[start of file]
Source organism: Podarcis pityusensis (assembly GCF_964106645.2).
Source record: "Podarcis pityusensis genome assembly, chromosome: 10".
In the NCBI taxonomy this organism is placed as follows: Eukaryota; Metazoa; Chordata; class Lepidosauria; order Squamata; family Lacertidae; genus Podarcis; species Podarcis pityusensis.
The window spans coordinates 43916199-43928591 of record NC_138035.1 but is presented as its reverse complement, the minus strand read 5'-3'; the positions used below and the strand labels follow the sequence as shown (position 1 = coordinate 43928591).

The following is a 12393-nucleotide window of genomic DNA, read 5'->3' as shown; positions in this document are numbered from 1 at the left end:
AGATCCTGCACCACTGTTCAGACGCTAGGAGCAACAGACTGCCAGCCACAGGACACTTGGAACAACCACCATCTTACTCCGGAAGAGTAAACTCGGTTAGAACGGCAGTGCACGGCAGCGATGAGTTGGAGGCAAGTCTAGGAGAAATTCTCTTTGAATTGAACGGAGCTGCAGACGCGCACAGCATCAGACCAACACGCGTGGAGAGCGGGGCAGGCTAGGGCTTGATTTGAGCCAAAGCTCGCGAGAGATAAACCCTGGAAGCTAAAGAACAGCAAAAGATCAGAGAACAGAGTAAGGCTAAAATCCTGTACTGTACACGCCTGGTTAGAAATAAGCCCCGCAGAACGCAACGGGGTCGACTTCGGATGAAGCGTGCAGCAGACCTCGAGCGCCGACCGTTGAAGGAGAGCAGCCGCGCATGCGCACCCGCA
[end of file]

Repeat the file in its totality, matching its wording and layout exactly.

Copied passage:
Source organism: Podarcis pityusensis (assembly GCF_964106645.2).
Source record: "Podarcis pityusensis genome assembly, chromosome: 10".
In the NCBI taxonomy this organism is placed as follows: Eukaryota; Metazoa; Chordata; class Lepidosauria; order Squamata; family Lacertidae; genus Podarcis; species Podarcis pityusensis.
The window spans coordinates 43916199-43928591 of record NC_138035.1 but is presented as its reverse complement, the minus strand read 5'-3'; the positions used below and the strand labels follow the sequence as shown (position 1 = coordinate 43928591).

The following is a 12393-nucleotide window of genomic DNA, read 5'->3' as shown; positions in this document are numbered from 1 at the left end:
AGATCCTGCACCACTGTTCAGACGCTAGGAGCAACAGACTGCCAGCCACAGGACACTTGGAACAACCACCATCTTACTCCGGAAGAGTAAACTCGGTTAGAACGGCAGTGCACGGCAGCGATGAGTTGGAGGCAAGTCTAGGAGAAATTCTCTTTGAATTGAACGGAGCTGCAGACGCGCACAGCATCAGACCAACACGCGTGGAGAGCGGGGCAGGCTAGGGCTTGATTTGAGCCAAAGCTCGCGAGAGATAAACCCTGGAAGCTAAAGAACAGCAAAAGATCAGAGAACAGAGTAAGGCTAAAATCCTGTACTGTACACGCCTGGTTAGAAATAAGCCCCGCAGAACGCAACGGGGTCGACTTCGGATGAAGCGTGCAGCAGACCTCGAGCGCCGACCGTTGAAGGAGAGCAGCCGCGCATGCGCACCCGCA